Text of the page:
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Multi-gigawatt transmission of offshore wind power for green ethylene production in the UK

Ethylene is an essential chemical commodity with numerous downstream applications such as polystyrene used for home insulation or polyvinylchoride used for pipelines. In Europe, 21.7 Mt ethylene are produced annually via steam cracking of naphtha making it one of the largest contributors to the overall CO2 emissions generated by the chemical industry. The decarbonisation of ethylene production is complicated by the reliance on fossil fuels as a feedstock. CO2 captured from air could replace the fossil-derived carbon and fuelled by renewable electricity result in green ethylene. The historical location close to the North Sea coastline gives ethylene production facilities in the UK immediate access to large capacities of offshore wind power. But, how does the energy get to shore? And how might the least-cost transport mode change with increasing distance and capacity?

The presentation will first discuss different CO2 utilisation processes for ethylene production before comparing their respective ethylene production cost in a fully renewable energy system. The intermittency and seasonal variation of offshore wind power can be balanced using lithium-ion batteries, geological hydrogen storage and ethylene tanks. In this context of green ethylene production, the large-scale transmission of renewable power or green hydrogen to shore will be discussed. Going beyond the common reduction of transmission costs to simply cable or pipeline cost, we will take a closer look on the procedure and cost associated with the installation of offshore transmission infrastructure. Finally, based on a cost breakdown analysis, we will discuss the future cost reduction potential for green ethylene production.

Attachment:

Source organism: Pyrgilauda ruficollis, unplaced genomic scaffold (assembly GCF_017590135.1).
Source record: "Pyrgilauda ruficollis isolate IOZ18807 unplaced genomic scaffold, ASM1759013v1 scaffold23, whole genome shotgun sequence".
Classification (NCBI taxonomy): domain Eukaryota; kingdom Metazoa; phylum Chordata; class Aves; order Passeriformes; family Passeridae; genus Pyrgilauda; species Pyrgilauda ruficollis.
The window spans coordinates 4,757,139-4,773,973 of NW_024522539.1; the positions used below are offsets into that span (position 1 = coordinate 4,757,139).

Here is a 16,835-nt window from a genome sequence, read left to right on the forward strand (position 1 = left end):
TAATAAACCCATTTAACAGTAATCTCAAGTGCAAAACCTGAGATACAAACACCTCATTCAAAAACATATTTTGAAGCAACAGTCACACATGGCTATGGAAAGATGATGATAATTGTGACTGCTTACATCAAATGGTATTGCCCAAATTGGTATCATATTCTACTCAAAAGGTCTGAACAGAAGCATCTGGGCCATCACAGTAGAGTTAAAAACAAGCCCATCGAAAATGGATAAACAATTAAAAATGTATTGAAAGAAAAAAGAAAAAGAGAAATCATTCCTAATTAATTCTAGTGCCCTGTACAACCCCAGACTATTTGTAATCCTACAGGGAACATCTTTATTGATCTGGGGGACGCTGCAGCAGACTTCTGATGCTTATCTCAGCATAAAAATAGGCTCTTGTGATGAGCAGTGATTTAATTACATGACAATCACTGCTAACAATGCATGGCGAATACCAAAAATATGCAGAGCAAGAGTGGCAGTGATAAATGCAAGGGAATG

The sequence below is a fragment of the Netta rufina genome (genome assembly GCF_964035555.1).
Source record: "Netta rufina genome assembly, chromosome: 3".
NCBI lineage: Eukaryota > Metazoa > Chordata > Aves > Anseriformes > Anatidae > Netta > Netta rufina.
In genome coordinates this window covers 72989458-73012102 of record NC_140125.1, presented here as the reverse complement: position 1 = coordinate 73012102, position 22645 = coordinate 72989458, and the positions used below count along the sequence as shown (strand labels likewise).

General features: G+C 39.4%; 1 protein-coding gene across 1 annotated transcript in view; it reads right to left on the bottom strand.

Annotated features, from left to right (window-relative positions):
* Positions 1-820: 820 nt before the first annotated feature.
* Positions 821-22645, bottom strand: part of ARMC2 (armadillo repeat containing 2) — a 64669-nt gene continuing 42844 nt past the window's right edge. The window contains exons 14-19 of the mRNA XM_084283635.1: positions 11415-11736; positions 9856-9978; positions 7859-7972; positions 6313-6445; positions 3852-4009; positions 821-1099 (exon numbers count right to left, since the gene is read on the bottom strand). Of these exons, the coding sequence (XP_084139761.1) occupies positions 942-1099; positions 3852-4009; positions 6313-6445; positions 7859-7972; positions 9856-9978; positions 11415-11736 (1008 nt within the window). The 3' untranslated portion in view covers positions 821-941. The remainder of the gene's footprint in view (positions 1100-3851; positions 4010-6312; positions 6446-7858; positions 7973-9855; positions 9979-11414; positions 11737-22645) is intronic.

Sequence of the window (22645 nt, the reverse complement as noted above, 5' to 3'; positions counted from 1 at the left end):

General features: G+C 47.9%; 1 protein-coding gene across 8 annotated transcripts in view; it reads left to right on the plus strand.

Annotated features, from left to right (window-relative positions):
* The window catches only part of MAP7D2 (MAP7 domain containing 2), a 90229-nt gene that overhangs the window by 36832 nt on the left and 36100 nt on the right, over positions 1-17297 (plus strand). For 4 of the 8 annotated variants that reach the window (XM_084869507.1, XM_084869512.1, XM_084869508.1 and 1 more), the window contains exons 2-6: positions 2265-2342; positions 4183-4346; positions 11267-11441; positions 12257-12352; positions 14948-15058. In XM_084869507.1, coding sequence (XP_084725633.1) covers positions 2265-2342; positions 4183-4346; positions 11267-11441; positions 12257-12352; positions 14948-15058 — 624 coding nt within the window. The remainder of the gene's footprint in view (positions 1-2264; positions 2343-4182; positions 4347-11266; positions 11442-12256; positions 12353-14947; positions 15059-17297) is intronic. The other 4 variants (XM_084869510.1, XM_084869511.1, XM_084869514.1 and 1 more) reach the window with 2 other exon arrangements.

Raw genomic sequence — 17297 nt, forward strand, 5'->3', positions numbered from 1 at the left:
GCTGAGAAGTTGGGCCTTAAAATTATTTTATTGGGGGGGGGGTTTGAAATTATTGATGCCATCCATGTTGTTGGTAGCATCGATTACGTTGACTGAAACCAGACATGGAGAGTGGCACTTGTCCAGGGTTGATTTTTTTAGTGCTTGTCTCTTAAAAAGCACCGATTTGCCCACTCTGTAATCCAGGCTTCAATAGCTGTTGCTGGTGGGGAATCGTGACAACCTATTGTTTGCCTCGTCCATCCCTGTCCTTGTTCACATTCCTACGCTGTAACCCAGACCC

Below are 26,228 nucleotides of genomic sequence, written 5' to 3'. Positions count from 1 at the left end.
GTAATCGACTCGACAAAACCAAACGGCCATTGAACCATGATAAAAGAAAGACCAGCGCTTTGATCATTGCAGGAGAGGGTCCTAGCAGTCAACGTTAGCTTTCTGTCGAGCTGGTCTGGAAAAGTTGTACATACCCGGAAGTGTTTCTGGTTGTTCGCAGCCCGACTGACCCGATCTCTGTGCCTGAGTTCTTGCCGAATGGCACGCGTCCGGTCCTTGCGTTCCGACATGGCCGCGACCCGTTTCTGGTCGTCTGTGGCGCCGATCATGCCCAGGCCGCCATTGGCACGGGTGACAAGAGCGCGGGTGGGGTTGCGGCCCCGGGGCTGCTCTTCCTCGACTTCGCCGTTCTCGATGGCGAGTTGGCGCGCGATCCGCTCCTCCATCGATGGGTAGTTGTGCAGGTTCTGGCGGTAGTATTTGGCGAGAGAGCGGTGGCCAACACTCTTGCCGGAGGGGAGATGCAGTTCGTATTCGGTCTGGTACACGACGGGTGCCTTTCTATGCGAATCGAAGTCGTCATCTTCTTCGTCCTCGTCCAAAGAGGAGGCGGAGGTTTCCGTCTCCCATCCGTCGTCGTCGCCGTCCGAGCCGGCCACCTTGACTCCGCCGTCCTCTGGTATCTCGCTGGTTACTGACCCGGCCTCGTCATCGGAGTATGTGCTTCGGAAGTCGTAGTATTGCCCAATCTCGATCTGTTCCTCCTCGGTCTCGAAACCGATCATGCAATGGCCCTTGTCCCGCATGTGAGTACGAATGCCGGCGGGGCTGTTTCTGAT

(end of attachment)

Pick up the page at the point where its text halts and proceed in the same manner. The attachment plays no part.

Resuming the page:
Maria Yliruka is a PhD student at the Department of Chemical Engineering, supervised by Prof. Nilay Shah. Her research focuses on the impact of spatial resolution in energy systems modelling and is part of the interdepartmental IDLES Programme. After having a developed a methodology to compare the impact of spatial resolution and uncertain input parameters on cost-optimal investment strategies, she now focuses on the impact of network cost on the cost-optimal decarbonisation strategy for the energy-intensive industry. Before attending Imperial College London, she obtained her Bachelor’s and Master’s degree in chemical and bioengineering from ETH Zurich.

About Energy Futures Lab

Energy Futures Lab is one of seven Global Institutes at Imperial College London. The institute was established to address global energy challenges by identifying and leading new opportunities to serve industry, government and society at large through high quality research, evidence and advocacy for positive change. The institute aims to promote energy innovation and advance systemic solutions for a sustainable energy future by bringing together the science, engineering and policy expertise at Imperial and fostering collaboration with a wide variety of external partners.

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